Scott Jensen lacks military experience yet criticizes Walz for leaving Guard


This from Stribber Rochelle Olson, “Gov. Tim Walz’s 24-year military career in the Minnesota National Guard is under attack by his GOP rival in the waning weeks of the governor’s race. At a recent state Capitol news conference, former state Sen. Scott Jensen stood with veterans to criticize Walz for leaving the guard in 2005, shortly before the battalion he led was deployed to Iraq. Walz has said he left the guard to run for Congress. Jensen, who narrowly avoided the Vietnam-era draft, said the governor’s departure from the guard fits a pattern and ‘is just one of a long line of instances … where Tim Walz failed to lead and ran from his duty.’”

An AP story by Giovanna Dell’Orto says, “Before attending the packed Sunday morning service, Queen Sonja of Norway praised Mindekirken congregation for having maintained worship in Norwegian for all 100 years that the church has existed in Minneapolis. ‘It’s extraordinary to realize that, one hundred years after, Mindekirken is still fulfilling that purpose’ of building community and preserving culture and language, she said to the nearly 500 people in attendance. They had lined up for more than an hour in this modest neighborhood in brisk fall weather in the 40s — single digits in Celsius, just as in Oslo — to participate in the service.”

A Politico story by Paul Demko says, “There’s no legal cannabis market in the country quite like what’s sprouted up in Minnesota. And what’s developed so far is a peculiar experiment in quasi-legalization — one that’s sent cities and counties scrambling to put guardrails around the fledgling industry and raised concerns about public health and safety. … the lack of state licensing requirements to produce or sell the newly legal goods means nearly anyone can manufacture high-inducing gummy bears in their mom’s basement without getting approval from any state agency.”

An opinion piece by Jessica Johnson in the Strib says, “Winona LaDuke’s counterpoint (Latest mine scheme is another assault on Indigenous rights’, Opinion Exchange, Oct. 9) was a disappointing read for the 73 Minnesotans who are trying hard to develop the Tamarack Nickel Project in Aitkin County in a way that respects tribal history, culture, tribal sovereign governments and seeks to establish new ways of economic benefit sharing and economic participation for tribal governments and their members. I am proud to be part of the team that will submit a mine plan for environmental review early next year that we believe will protect the natural environment while also producing the necessary minerals and metals required in the clean energy transition. This plan will be informed by over 100 community engagement and listening sessions held in the last year with a variety of stakeholders in Aitkin and Carlton counties.”

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For Mother Jones, Eamon Whalen profiles the Hennepin County attorney race and writes that Myon Burrell, whose sentence was commuted for the 2002 killing of Tyesha Edwards, is working for Mary Moriarty’s campaign: “Moriarty held up Burrell’s early support for her campaign as indicative of the type of change she would bring. ‘That somebody who had those things happen to him wanted to support my campaign because he believed that I would make the system better for everyone is really an honor,’ said Moriarty, who worked as a public defender in Hennepin County at the time of Burrell’s prosecution, but was not involved with his case.”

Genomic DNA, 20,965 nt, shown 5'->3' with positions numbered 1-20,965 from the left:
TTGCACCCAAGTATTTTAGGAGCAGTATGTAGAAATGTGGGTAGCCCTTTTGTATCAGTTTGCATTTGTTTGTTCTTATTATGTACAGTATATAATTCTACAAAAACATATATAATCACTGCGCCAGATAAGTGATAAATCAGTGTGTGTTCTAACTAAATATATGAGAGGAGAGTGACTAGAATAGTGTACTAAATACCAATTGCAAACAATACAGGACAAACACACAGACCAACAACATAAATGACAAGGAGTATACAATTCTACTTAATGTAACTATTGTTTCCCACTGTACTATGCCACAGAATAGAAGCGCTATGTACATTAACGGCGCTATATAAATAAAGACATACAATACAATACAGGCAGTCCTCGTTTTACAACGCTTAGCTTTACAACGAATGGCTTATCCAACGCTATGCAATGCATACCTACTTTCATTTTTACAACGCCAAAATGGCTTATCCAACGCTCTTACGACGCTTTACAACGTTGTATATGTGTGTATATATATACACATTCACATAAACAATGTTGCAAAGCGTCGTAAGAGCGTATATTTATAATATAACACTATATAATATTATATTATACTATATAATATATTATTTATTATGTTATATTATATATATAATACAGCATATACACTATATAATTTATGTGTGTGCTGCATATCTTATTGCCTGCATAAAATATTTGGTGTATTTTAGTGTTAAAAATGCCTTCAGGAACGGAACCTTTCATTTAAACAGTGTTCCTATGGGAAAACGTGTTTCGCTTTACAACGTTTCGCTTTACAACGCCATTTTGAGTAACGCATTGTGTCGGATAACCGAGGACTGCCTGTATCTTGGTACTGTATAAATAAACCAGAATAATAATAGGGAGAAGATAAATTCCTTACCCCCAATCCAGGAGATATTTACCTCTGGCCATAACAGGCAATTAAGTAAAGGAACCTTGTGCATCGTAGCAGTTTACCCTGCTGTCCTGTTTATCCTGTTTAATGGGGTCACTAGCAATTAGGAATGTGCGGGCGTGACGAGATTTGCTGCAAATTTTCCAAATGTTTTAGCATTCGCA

At KARE-11, Deevon Rahming reports, “Leaders with the state’s Department of Natural Resources are now urging residents in the Twin Cities and southern region of the state to conserve water, to limit the negative impacts ahead of next spring. ‘The water table right now is so low, ground water levels continue to drop and without getting any additional rainfall over the next couple of weeks before things lock up you’re going to be at that low level already prime for drought once we head into spring 2023,’ said (KARE-11 meteorologist Ben Dery. According to the DNR the average Minnesotan uses 52 gallons of water a day which it says can be reduced by shortening showers, maximizing laundry loads, and checking for leaks.”

A CNN story by Katie Lobosco says, “[Fabian] Jones said that he’s spent time at every shelter in Minneapolis over the years. But things turned around for him at Homeward Bound, where a person is treated ‘like a human being,’ according to Jones. As a culturally specific shelter, it holds American Indian rituals like smudging, a ceremony meant to drive away negative energy. A variety of support services for physical and mental health are offered, and there are lockers so individuals can store their possessions safely. … Jones is one of hundreds of people that Hennepin County — the largest in Minnesota and the place where George Floyd was murdered by police — has moved off the street and into permanent housing since the onset of the COVID-19 pandemic in 2020.”

Another AP story says, “The North Dakota Supreme Court has extended to Oct. 31 the deadline for a lower court judge to reconsider his decision to prevent the state’s abortion ban from taking effect, after the judge cited workload and health factors. The state Supreme Court earlier this week ordered Judge Bruce Romanick to weigh an abortion clinic’s chances of winning a lawsuit in reconsidering whether his decision to temporarily halt enforcement of the ban was correct. He had originally been told to report back on Monday. Romanick said the deadline was onerous ‘given the many duties of any judicial officer throughout the state’ and to compound matters, he was diagnosed Thursday with COVID-19 and forced to quarantine.”


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